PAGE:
This is all accomplished by organizations learning the skills of driving successful pilot projects quick ramp up, testing/development, incorporation of feedback and then ultimately a go/no decision. Developing the skills to innovate by piloting getting your "pilot's license" is one of the most important capabilities a successfully innovating organization can build.
Over dependence on technology, or the use of technology for technology's sake, can actually become an obstacle to effective innovation, and piloting. Pilots can make the wrong decisions based on information made available through their technology. Pilot judgment is required, as it is in the air. This happens in business when heavy stage-gate process software over-burdens management with information, drains resources and creates a bureaucracy that can shift the focus away from what really matters in innovation. Ideation software can leave companies with a false sense of being innovative (remember: ideas are inherently unprofitable) without really helping to attain desired objectives, such as generating an actual profit.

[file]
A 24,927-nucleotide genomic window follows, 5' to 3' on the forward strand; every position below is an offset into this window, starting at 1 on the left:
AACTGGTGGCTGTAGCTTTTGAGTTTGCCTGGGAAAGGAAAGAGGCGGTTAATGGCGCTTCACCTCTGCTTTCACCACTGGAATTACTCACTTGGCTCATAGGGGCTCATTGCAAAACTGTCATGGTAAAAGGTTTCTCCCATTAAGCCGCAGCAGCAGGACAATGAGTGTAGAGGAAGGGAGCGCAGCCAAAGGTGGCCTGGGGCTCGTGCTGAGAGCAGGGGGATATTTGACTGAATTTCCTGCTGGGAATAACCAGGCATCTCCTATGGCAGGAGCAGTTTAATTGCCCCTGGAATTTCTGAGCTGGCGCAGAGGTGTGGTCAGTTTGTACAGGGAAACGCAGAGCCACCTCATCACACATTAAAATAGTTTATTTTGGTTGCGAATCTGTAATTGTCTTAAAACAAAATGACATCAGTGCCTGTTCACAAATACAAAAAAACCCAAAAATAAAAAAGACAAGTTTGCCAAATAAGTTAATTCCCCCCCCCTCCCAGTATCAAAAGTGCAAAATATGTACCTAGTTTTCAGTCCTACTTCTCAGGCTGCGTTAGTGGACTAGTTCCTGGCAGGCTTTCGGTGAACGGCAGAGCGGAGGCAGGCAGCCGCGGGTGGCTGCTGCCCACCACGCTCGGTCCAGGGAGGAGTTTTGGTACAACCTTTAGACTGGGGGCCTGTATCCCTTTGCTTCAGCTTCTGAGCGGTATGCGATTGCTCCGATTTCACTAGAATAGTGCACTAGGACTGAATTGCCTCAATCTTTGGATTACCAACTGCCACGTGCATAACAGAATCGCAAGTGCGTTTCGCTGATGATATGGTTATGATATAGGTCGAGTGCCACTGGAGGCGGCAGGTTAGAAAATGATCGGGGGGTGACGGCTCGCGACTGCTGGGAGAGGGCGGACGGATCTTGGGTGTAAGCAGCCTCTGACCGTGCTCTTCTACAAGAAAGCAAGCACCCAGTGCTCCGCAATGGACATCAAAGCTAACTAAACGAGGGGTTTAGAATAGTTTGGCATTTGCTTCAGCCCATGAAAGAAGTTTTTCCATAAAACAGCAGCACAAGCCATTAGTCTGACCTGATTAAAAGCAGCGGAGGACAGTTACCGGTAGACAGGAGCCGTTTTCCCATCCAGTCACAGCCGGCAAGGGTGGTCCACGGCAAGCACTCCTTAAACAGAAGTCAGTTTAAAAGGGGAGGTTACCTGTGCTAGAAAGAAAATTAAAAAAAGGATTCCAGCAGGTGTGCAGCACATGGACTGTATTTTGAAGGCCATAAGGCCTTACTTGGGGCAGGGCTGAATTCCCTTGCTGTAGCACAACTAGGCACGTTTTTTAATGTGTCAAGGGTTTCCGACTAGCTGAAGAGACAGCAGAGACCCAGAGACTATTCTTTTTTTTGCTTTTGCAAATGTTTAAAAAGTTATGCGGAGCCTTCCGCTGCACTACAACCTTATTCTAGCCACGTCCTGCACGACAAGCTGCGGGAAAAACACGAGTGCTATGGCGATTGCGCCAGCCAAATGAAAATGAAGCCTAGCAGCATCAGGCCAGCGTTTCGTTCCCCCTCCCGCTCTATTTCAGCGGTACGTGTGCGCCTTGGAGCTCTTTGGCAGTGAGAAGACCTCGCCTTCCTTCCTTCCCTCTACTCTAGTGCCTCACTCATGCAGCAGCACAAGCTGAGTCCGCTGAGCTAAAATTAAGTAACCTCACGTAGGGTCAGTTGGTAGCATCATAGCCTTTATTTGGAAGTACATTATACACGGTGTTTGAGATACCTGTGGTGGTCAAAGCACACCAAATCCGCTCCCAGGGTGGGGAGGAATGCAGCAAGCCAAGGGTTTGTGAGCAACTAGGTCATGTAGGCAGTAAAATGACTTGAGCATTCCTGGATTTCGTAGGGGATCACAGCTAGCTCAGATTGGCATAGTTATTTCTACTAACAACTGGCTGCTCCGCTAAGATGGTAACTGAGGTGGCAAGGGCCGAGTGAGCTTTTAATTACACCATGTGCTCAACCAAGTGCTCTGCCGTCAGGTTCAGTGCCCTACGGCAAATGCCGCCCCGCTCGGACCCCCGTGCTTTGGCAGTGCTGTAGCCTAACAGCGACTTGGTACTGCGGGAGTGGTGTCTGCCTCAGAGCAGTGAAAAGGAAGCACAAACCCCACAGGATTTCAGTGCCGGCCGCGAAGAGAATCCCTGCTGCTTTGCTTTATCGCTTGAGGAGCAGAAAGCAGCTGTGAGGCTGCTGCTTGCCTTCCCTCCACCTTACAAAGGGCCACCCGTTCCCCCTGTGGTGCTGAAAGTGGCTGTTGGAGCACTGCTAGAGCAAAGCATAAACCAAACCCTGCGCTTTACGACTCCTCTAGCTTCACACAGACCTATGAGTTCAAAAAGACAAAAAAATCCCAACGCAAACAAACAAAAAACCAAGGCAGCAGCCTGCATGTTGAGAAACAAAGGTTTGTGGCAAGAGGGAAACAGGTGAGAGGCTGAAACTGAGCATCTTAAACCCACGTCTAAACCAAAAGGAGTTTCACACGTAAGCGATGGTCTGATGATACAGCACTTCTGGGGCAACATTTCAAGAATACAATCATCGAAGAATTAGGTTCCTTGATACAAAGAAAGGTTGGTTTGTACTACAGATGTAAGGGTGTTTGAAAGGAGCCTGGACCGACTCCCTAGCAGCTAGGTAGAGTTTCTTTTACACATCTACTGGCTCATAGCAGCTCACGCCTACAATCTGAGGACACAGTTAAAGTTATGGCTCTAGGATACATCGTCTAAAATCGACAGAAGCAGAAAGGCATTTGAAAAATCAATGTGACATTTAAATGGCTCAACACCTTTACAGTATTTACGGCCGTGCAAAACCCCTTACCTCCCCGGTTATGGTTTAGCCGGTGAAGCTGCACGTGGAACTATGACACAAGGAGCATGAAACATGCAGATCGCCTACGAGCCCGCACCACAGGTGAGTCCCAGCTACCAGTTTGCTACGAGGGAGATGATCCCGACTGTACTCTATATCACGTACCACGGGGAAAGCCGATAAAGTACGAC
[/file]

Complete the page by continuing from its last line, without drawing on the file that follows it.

Another problem with the innovation process, as undertaken by many companies, is what might be called "failure to launch." Companies undertake examinations of feasibility, market potential, and many other elements of a successful product launch. Unfortunately, however, when it's time to get airborne to test the idea with a pilot program too many companies remain on the ground. They spend too much time on development and adjustment and not enough time "in the air" with pilot programs. The success rate for student aviators who don't spend time in the air is zero, and the success rate for innovations that don't go through pilot programs isn't much higher. Pilot programs provide an effective way of getting innovation on track, and companies need to learn how to get pilot programs up and running quickly.